Empanadas are beloved in many countries, including the Philippines, where they are savory hand pies filled with flavorful meat and vegetables. The flaky and buttery shell is made using wheat or rice flour, making them extra delicious.
Here are some of the most frequently asked questions about Filipino empanadas.
Filipino empanadas are savory hand pies filled with a delicious combination of meat, vegetables, and sometimes cheese.
One of the most notable differences is their often sweeter filling, which sets them apart from other versions.
Additionally, some regions in the Philippines use rice flour for their dough, resulting in a more crumbly or delicate crust.
Empanadas are typically served as delicious hand-held pastries, perfect for a quick and satisfying snack (merienda) or as appetizers.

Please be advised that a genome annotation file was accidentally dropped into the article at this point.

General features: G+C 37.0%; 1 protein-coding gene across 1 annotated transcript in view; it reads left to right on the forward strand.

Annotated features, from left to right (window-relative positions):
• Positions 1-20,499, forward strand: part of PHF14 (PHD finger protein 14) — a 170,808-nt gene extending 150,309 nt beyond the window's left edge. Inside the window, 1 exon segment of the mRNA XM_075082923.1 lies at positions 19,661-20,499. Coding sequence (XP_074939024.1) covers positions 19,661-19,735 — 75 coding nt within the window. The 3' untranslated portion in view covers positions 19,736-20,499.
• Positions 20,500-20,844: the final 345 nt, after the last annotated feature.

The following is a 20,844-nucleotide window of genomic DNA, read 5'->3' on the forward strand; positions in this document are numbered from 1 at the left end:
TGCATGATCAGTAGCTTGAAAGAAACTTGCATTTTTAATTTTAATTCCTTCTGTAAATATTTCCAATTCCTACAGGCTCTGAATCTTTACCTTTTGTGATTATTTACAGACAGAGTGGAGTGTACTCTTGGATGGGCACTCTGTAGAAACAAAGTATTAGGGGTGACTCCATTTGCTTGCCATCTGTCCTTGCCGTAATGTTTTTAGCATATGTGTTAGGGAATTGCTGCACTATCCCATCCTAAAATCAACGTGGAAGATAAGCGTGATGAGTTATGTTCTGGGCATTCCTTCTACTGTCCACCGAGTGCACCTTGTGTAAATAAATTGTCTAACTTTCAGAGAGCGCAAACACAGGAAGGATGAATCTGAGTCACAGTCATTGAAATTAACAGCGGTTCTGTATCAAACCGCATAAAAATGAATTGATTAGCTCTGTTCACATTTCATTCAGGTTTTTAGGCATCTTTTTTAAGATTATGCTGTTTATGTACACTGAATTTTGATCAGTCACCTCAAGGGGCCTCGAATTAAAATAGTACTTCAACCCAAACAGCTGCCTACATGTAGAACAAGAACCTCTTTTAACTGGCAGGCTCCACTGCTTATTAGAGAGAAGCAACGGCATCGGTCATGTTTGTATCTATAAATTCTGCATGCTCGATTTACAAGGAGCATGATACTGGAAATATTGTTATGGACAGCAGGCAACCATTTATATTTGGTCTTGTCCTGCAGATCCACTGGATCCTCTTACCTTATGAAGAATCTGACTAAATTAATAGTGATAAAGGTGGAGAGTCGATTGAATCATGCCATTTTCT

They can be enjoyed on their own, or for a more substantial and satisfying meal, you can pair them with stir-fried noodles like Pancit Canton and Pancit Bihon.
The possibilities are endless, so feel free to get creative and enjoy them in whichever way suits your taste buds best!
Empanadas are believed to have originated in Spain. However, these hand-held treats have become immensely popular in various regions, including Southern Europe, Latin America, the Caribbean, and the Philippines.
Today, these pastries have evolved into a delicious food enjoyed around the world, with each culture adding its own unique flavors and fillings.